A typical MBA candidate has several years of full-time, post-undergraduate work experience.
The strongest candidates are dedicated, disciplined and focused on their intended career paths; they know what is required of them to achieve success and are clear about the particular area of interest they plan to pursue after obtaining an MBA degree. A good MBA student demonstrates evidence of leadership potential and consistent academic achievement. Other abilities include creativity, dedication, commitment and professionalism.
Ask yourself the following questions:
- Do you possess entrepreneurship and leadership capabilities?
- Are you competent at language and communication skills?
- Do you possess a non-judgmental attitude, humanistic values, decision-making and analytical skills, interpersonal skills, and collaborative focus?
- Do you have a strong personal sense of direction, self-discipline and ethics?
- Are you able to define who you are in terms of what is important to you?
- Are you able to describe what kind of lifestyle you desire and what level of financial security you aspire to?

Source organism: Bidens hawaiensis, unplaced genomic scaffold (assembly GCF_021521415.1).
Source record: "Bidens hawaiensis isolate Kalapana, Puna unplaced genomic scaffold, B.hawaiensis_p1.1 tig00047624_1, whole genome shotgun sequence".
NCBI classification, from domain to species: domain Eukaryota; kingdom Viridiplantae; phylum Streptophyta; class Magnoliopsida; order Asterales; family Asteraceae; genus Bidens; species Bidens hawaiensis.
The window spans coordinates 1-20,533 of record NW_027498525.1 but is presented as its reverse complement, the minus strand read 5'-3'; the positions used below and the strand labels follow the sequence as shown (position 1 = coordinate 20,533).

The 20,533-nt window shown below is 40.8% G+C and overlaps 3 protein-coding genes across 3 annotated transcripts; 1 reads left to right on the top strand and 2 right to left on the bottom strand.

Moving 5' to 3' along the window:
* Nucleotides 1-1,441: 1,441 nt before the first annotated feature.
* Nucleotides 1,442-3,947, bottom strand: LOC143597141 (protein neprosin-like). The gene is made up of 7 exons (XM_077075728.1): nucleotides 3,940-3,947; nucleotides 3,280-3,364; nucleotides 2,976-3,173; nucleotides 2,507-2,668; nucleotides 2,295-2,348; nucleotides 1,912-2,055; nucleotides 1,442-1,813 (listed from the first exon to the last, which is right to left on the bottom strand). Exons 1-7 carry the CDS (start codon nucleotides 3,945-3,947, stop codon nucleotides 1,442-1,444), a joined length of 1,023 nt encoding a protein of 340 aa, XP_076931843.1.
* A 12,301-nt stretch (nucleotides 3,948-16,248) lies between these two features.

- Can you define what job satisfaction means to you?
It is also important to identify how your aspirations - within your capabilities - will match up with your priorities, which includes the question whether you are ready to be a student again for two or more years. Many first year students - having been out of school for many years - find it hard to adjust to the routine of being a student again i.e. attending lectures, doing schoolwork and turning in homework. Also, while few people are satisfied with just a career, how else will your education contribute to you leading a fulfilling life?
The most important work accomplished by organisations today is through the combined efforts of groups of people sharing their ideas and expertise. However, to function effectively on such teams, MBA students need to develop their interpersonal skills to bring out the best in each team member, to foster creativity and co-operation, and to channel conflict constructively. Effective team members do better at analytical and critical decision-making; they also discover how their input affects the behaviour of fellow team members, direct access to diverse information is improved, and they can more easily keep track of progress updates and tasks.